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“Exports of LNG, far from being a `bridge fuel’ away from dirtier fossil fuels as the gas industry claims, will make it more difficult for both the U.S. and importing countries to reduce greenhouse gas emissions. In fact, locking in this fossil fuel for the coming decades could make it impossible to limit global warming to 1.5 degrees Celsius,” said Tina Swanson, director of the Science Center at NRDC and co-author of the report.
Take the Philadelphia Terminal that is about to be approved at the state level in what environmental advocates call a less-than-transparent process. The proposed facility will be built on a former explosives plant that is PCB-contaminated. To get fracked gas produced near Scranton to the site, it will be transported by rail or truck through densely populated parts of the Philadelphia region, then loaded on ships bound for markets abroad — an untested system. Environmental and community groups argued so far to no avail, that the permitting process at the federal and state level was rushed and that the project will have “substantial negative impacts on the Delaware River, its water quality, its habitats, and the species that live in and depend on the River, Estuary and Bay.”
The NRDC recommends that “moving forward, FERC and DOE should acknowledge the relevance of these emissions, clearly outline which emissions fall within the purview of each agency, and capitalize on the remarkable brainpower of FERC and DOE staff to develop a test to evaluate those emissions’ significance on the environment and consistency with the public interest.”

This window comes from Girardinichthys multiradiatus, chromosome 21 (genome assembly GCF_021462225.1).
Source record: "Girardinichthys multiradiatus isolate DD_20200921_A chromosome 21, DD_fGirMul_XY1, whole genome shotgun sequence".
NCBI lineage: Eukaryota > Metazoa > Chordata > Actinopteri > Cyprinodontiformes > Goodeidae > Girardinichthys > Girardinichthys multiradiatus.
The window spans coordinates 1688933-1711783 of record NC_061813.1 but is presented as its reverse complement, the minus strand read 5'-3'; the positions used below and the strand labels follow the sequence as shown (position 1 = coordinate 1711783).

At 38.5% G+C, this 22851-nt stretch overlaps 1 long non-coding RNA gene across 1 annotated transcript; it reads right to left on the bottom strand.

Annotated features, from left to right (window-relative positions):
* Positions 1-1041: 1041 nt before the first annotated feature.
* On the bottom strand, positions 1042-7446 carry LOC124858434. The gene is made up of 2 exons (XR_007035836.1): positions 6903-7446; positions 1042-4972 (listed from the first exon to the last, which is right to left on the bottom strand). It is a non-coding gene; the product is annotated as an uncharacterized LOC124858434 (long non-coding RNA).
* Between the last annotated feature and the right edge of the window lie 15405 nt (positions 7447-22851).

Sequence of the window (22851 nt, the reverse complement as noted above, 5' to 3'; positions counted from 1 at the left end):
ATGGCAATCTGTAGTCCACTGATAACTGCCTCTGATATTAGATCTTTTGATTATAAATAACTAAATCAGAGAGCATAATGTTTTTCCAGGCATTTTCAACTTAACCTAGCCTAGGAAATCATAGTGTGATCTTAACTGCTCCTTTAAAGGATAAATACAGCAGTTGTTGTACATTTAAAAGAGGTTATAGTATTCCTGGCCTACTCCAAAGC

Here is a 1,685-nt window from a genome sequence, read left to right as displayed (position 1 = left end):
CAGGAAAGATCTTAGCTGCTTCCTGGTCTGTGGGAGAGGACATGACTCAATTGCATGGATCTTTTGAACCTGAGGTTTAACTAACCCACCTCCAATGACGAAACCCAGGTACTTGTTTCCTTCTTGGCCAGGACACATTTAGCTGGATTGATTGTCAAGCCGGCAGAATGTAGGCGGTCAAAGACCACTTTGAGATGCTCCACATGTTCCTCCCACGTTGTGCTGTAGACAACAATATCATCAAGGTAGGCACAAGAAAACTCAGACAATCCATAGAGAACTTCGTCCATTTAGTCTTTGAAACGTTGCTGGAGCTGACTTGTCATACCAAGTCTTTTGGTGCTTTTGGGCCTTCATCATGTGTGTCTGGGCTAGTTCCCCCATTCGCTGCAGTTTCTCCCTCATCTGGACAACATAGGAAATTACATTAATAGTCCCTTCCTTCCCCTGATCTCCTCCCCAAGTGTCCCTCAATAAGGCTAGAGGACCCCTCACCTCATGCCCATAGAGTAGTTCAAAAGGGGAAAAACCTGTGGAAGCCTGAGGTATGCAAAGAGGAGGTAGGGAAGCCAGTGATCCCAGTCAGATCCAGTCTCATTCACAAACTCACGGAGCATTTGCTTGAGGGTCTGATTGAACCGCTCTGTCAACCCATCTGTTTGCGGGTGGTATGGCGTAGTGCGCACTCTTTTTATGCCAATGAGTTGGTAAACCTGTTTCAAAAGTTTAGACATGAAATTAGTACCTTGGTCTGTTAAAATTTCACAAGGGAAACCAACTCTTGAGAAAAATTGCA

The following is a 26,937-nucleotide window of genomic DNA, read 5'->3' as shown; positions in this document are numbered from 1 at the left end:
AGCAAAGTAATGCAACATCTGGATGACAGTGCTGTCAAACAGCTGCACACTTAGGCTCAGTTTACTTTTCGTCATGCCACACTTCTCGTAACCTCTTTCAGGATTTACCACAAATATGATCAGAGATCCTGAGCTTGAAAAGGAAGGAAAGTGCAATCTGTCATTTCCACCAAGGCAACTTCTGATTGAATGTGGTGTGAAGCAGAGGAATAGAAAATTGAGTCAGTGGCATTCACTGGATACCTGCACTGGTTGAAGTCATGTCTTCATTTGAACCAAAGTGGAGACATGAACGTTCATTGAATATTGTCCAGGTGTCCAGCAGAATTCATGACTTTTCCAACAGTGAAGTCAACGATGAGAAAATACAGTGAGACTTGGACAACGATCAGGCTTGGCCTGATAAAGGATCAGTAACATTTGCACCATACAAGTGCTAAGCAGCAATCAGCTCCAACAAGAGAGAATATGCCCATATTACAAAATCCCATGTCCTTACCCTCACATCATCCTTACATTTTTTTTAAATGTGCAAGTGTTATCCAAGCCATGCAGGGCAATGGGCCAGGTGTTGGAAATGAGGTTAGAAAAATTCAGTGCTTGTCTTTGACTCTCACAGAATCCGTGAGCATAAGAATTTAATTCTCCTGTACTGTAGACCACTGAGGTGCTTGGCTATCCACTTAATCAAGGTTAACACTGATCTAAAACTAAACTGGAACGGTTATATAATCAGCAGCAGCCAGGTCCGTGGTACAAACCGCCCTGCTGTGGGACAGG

by Amy Lupica, ODP Staff Writer Less than two weeks after being confirmed, Energy Secretary Jennifer Granholm has announced that the Biden administration is resuming an Obama-era program that gave billions in loans to clean energy companies. Granholm, during talks at the CERAWeek energy conference on Wednesday, pointed the clean energy businesses the Department of Energy loan program […]
by Natasha Lasky, ODP Staff Writer The world desperately needs more sources of emissions-free energy, yet as these power sources are brought online, we must also contend with their impact on animals and ecosystems. In California, government officials are trying to rescue California condors, which are critically endangered, from being killed by the blades of […]
In the wake of one of the largest power losses in United States history, the conversation about green energy in Texas is back in the headlines. Emily Holden and two other investigative reporters collaborated on a story that ran in The Guardian, The Texas Observer, and San Antonio Report exposing how the Texas Gas Service was successful in significantly watering down a plan by the city of Austin to reduce the use of natural gas there in the future.
Why This Matters: The oil industry has spent billions to manipulate the national conversation around green energy.
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